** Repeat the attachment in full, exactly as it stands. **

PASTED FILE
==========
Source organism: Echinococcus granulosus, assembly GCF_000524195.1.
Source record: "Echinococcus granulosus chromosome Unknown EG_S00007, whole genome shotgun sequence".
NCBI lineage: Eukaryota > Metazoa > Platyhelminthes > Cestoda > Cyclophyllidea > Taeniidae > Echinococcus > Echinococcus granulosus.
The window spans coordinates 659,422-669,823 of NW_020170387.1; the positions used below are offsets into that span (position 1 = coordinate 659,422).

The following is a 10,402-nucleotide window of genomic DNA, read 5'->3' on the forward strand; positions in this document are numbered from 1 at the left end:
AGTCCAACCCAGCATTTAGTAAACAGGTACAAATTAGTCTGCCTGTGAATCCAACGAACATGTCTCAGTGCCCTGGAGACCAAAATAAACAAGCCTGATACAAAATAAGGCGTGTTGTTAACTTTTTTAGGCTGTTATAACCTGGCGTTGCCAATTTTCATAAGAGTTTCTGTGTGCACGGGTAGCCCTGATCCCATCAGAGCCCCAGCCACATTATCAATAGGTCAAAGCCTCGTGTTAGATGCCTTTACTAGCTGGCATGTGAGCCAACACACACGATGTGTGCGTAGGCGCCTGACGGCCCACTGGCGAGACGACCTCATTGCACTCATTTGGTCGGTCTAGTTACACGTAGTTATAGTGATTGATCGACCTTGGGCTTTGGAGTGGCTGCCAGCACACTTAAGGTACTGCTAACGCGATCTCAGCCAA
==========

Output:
Source organism: Echinococcus granulosus, assembly GCF_000524195.1.
Source record: "Echinococcus granulosus chromosome Unknown EG_S00007, whole genome shotgun sequence".
NCBI lineage: Eukaryota > Metazoa > Platyhelminthes > Cestoda > Cyclophyllidea > Taeniidae > Echinococcus > Echinococcus granulosus.
The window spans coordinates 659,422-669,823 of NW_020170387.1; the positions used below are offsets into that span (position 1 = coordinate 659,422).

The following is a 10,402-nucleotide window of genomic DNA, read 5'->3' on the forward strand; positions in this document are numbered from 1 at the left end:
AGTCCAACCCAGCATTTAGTAAACAGGTACAAATTAGTCTGCCTGTGAATCCAACGAACATGTCTCAGTGCCCTGGAGACCAAAATAAACAAGCCTGATACAAAATAAGGCGTGTTGTTAACTTTTTTAGGCTGTTATAACCTGGCGTTGCCAATTTTCATAAGAGTTTCTGTGTGCACGGGTAGCCCTGATCCCATCAGAGCCCCAGCCACATTATCAATAGGTCAAAGCCTCGTGTTAGATGCCTTTACTAGCTGGCATGTGAGCCAACACACACGATGTGTGCGTAGGCGCCTGACGGCCCACTGGCGAGACGACCTCATTGCACTCATTTGGTCGGTCTAGTTACACGTAGTTATAGTGATTGATCGACCTTGGGCTTTGGAGTGGCTGCCAGCACACTTAAGGTACTGCTAACGCGATCTCAGCCAA